This course is designed to give participants a practical overview of the modern lean/agile product management paradigm based on contemporary industry practice. We cover the complete lifecycle of product management, from discovering your customers and users through to sales, marketing and managing teams. We'll take an experimental approach throughout, showing how to minimize investment and output while maximizing the information we discover in order to support effective decision-making. During the course, we'll show how to apply the theory through hands-on collaborative problem-solving activities. There will also be guest lectures from industry experts.

This course satisfies the Management requirement for the MIMS degree.

In Fall 2015 & Fall 2016, this course was offered for 2 units.

Section 2
M 10:30 AM-12:30 PM (Note new time) — 202 South Hall
Instructor(s): Jez Humble

Students will build tools to explore and apply theories of information organization and retrieval. Students will implement various concepts covered in the concurrent 202 course through small projects on topics like controlled vocabularies, the semantic web, and corpus analysis. We will also experiment with topics suggested by students during the course. Students will develop skills in rapid prototyping of web-based projects using Python, XML, and jQuery.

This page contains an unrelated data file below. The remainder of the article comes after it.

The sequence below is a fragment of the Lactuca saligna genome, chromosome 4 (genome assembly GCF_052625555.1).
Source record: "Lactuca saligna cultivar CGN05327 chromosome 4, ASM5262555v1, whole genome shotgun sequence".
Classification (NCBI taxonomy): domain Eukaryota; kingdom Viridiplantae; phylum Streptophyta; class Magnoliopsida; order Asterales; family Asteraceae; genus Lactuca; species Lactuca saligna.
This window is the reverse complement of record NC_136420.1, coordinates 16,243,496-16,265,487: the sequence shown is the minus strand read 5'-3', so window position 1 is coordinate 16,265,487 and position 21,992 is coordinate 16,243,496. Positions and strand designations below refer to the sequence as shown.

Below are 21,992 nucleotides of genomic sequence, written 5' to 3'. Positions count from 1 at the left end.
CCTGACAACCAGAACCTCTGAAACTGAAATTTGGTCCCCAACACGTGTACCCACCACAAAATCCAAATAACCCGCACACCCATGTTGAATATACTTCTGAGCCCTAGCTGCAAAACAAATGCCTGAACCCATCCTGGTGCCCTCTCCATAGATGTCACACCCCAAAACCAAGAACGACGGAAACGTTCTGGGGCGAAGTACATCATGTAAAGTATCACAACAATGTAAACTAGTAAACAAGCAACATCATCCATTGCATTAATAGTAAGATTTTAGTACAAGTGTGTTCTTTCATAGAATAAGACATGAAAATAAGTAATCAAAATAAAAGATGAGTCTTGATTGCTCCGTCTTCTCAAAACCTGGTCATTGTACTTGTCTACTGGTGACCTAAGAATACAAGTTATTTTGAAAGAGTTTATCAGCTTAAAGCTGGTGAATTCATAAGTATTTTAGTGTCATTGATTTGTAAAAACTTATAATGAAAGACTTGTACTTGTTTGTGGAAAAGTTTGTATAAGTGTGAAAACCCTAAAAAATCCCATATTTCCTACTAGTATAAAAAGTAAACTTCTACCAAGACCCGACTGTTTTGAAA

TuTh 12:30-2pm — 202 South Hall

Seminar

One hour colloquium per week. Must be taken on a satisfactory/unsatisfactory basis. Prerequisites: Ph.D. standing in the School of Information. Colloquia, discussion, and readings designed to introduce students to the range of interests of the school.

M 12:30-2 PM — 205 South Hall
Instructor(s): John Chuang

Topics in information management and systems and related fields. Specific topics vary from year to year. May be repeated for credit, with change of content. May be offered as a two semester sequence.

Section 1
F 3-5 PM — 107 South Hall

Topics in information management and systems and related fields. Specific topics vary from year to year. May be repeated for credit, with change of content. May be offered as a two semester sequence.

Section 2
TuTh 2-3:30 PM — 205 South Hall
Instructor(s): Deirdre Mulligan, Nick Doty

Individual/Group Study

Course may be repeated for credit as topic varies. Four hours of work per week per unit. Must be taken on a satisfactory/unsatisfactory basis. Formerly Information 310. Discussion, reading, preparation, and practical experience under faculty supervision in the teaching of specific topics within information management and systems. Does not count toward a degree.
Th 12-2 PM — 107 South Hall
Instructor(s): Paul Duguid